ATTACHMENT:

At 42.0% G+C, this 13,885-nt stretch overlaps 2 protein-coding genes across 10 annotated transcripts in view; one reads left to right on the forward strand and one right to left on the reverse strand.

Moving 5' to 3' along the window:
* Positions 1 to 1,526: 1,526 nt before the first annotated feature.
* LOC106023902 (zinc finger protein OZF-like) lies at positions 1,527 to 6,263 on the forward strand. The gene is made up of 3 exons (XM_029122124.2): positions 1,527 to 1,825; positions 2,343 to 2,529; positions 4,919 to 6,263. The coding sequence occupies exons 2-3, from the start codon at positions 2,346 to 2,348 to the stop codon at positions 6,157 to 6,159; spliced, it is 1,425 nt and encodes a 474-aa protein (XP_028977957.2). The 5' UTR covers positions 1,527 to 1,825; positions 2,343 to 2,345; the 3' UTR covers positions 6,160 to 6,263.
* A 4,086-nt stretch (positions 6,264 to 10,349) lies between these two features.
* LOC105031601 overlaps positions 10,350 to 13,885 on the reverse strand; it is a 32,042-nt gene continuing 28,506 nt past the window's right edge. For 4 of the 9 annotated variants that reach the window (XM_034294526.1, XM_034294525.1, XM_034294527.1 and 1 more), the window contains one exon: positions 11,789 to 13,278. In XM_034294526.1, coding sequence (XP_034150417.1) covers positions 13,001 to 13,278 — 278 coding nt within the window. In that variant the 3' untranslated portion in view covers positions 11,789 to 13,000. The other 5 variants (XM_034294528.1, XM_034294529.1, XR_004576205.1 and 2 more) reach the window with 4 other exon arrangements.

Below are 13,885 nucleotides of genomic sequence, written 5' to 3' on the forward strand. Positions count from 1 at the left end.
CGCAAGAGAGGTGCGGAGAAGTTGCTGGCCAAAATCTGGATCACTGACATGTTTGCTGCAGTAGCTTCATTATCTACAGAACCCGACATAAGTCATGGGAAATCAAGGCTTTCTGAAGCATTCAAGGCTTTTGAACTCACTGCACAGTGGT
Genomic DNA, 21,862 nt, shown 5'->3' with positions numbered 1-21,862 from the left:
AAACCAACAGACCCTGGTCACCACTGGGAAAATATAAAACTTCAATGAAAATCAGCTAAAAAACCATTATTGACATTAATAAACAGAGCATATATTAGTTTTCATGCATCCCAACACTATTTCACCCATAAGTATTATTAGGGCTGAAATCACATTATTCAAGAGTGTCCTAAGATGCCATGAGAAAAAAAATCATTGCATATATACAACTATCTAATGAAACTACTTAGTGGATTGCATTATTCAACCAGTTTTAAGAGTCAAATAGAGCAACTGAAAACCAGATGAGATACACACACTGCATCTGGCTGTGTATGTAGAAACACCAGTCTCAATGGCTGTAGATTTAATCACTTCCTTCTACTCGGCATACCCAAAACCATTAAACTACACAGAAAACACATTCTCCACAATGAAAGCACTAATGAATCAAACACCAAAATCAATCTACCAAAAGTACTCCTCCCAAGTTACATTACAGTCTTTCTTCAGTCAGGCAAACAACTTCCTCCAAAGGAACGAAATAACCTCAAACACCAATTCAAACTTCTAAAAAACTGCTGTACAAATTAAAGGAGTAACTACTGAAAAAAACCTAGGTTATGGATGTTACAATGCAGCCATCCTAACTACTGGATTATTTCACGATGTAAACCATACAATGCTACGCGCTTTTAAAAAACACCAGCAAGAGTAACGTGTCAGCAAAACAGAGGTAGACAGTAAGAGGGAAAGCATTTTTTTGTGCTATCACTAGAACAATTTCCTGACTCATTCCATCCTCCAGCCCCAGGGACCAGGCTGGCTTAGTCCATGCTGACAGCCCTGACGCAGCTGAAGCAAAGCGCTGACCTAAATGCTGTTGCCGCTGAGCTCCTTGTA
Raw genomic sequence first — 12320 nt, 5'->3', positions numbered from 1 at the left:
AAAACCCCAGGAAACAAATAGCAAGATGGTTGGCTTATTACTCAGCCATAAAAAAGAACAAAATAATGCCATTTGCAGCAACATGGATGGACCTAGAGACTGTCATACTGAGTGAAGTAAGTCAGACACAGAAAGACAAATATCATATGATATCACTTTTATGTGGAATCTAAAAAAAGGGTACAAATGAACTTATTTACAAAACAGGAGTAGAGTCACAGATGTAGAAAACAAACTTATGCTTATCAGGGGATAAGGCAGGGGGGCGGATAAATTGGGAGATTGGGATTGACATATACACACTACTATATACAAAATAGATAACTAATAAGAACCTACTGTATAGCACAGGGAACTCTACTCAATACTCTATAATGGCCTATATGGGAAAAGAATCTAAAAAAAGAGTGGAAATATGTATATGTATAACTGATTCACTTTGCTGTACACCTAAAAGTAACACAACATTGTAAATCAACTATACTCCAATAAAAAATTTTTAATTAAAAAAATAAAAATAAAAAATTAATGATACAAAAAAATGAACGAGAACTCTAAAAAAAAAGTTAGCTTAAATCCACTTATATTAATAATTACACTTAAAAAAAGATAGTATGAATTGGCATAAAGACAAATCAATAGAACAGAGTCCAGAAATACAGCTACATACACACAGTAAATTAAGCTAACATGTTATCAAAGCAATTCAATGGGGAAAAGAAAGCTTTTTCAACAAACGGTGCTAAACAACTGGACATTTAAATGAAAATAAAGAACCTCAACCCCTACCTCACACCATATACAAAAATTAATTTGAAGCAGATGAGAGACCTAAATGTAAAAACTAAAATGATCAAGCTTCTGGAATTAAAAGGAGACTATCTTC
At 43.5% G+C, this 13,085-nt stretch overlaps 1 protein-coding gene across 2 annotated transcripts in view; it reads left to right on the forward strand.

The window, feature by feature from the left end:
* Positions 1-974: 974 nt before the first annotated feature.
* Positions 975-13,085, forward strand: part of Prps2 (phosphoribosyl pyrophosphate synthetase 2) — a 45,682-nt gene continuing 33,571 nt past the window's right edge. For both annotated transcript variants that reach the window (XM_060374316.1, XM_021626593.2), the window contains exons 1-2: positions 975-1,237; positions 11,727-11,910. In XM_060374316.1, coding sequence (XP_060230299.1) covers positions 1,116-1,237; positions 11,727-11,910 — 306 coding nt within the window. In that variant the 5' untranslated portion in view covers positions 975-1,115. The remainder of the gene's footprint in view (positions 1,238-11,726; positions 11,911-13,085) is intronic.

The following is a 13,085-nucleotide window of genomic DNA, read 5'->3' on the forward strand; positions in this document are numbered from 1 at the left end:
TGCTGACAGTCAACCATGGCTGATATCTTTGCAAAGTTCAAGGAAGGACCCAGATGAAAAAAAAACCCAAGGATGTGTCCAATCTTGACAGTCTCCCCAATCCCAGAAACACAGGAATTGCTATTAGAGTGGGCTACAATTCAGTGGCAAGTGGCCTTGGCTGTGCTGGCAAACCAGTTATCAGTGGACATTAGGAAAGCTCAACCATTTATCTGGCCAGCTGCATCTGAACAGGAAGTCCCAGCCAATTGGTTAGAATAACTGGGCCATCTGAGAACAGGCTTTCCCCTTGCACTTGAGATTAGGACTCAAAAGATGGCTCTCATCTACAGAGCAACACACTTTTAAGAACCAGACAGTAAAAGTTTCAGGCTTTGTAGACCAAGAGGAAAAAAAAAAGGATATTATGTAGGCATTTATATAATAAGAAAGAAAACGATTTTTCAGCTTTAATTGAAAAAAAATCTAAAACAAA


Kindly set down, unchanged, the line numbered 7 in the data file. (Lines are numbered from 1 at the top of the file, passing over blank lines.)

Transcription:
Below are 13,885 nucleotides of genomic sequence, written 5' to 3' on the forward strand. Positions count from 1 at the left end.